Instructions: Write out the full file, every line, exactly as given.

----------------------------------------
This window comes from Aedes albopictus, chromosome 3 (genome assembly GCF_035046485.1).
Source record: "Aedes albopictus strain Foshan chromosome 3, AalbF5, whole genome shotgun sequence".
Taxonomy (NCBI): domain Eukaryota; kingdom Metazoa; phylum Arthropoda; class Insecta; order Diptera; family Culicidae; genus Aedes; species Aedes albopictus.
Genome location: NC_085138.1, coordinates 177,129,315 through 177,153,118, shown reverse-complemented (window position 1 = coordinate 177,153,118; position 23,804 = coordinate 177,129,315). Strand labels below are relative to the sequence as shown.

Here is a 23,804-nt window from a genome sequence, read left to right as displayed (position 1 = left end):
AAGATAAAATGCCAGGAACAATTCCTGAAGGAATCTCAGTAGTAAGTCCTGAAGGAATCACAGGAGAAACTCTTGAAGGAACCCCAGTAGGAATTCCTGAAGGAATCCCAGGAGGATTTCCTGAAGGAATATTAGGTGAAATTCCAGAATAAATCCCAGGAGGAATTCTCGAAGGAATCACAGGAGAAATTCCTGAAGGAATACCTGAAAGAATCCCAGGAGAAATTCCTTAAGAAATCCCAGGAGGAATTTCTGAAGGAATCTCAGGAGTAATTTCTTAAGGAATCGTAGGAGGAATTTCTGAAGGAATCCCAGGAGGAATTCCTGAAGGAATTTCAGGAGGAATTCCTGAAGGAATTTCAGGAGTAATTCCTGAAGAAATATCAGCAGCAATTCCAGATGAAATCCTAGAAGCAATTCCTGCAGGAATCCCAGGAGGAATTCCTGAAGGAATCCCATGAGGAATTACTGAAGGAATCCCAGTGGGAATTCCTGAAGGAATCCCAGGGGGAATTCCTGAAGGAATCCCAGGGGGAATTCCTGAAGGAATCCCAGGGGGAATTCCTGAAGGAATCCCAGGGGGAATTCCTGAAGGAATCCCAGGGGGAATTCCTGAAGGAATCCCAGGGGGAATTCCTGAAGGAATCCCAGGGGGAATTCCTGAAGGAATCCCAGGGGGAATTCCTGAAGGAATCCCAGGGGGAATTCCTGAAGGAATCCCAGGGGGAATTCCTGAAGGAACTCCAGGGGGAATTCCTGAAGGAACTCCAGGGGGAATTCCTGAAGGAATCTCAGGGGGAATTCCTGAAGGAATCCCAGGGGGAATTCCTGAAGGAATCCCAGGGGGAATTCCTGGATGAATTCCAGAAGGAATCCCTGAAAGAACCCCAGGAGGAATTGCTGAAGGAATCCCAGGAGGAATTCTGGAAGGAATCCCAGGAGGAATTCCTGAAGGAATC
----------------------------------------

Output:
This window comes from Aedes albopictus, chromosome 3 (genome assembly GCF_035046485.1).
Source record: "Aedes albopictus strain Foshan chromosome 3, AalbF5, whole genome shotgun sequence".
Taxonomy (NCBI): domain Eukaryota; kingdom Metazoa; phylum Arthropoda; class Insecta; order Diptera; family Culicidae; genus Aedes; species Aedes albopictus.
Genome location: NC_085138.1, coordinates 177,129,315 through 177,153,118, shown reverse-complemented (window position 1 = coordinate 177,153,118; position 23,804 = coordinate 177,129,315). Strand labels below are relative to the sequence as shown.

Here is a 23,804-nt window from a genome sequence, read left to right as displayed (position 1 = left end):
AAGATAAAATGCCAGGAACAATTCCTGAAGGAATCTCAGTAGTAAGTCCTGAAGGAATCACAGGAGAAACTCTTGAAGGAACCCCAGTAGGAATTCCTGAAGGAATCCCAGGAGGATTTCCTGAAGGAATATTAGGTGAAATTCCAGAATAAATCCCAGGAGGAATTCTCGAAGGAATCACAGGAGAAATTCCTGAAGGAATACCTGAAAGAATCCCAGGAGAAATTCCTTAAGAAATCCCAGGAGGAATTTCTGAAGGAATCTCAGGAGTAATTTCTTAAGGAATCGTAGGAGGAATTTCTGAAGGAATCCCAGGAGGAATTCCTGAAGGAATTTCAGGAGGAATTCCTGAAGGAATTTCAGGAGTAATTCCTGAAGAAATATCAGCAGCAATTCCAGATGAAATCCTAGAAGCAATTCCTGCAGGAATCCCAGGAGGAATTCCTGAAGGAATCCCATGAGGAATTACTGAAGGAATCCCAGTGGGAATTCCTGAAGGAATCCCAGGGGGAATTCCTGAAGGAATCCCAGGGGGAATTCCTGAAGGAATCCCAGGGGGAATTCCTGAAGGAATCCCAGGGGGAATTCCTGAAGGAATCCCAGGGGGAATTCCTGAAGGAATCCCAGGGGGAATTCCTGAAGGAATCCCAGGGGGAATTCCTGAAGGAATCCCAGGGGGAATTCCTGAAGGAATCCCAGGGGGAATTCCTGAAGGAATCCCAGGGGGAATTCCTGAAGGAACTCCAGGGGGAATTCCTGAAGGAACTCCAGGGGGAATTCCTGAAGGAATCTCAGGGGGAATTCCTGAAGGAATCCCAGGGGGAATTCCTGAAGGAATCCCAGGGGGAATTCCTGGATGAATTCCAGAAGGAATCCCTGAAAGAACCCCAGGAGGAATTGCTGAAGGAATCCCAGGAGGAATTCTGGAAGGAATCCCAGGAGGAATTCCTGAAGGAATC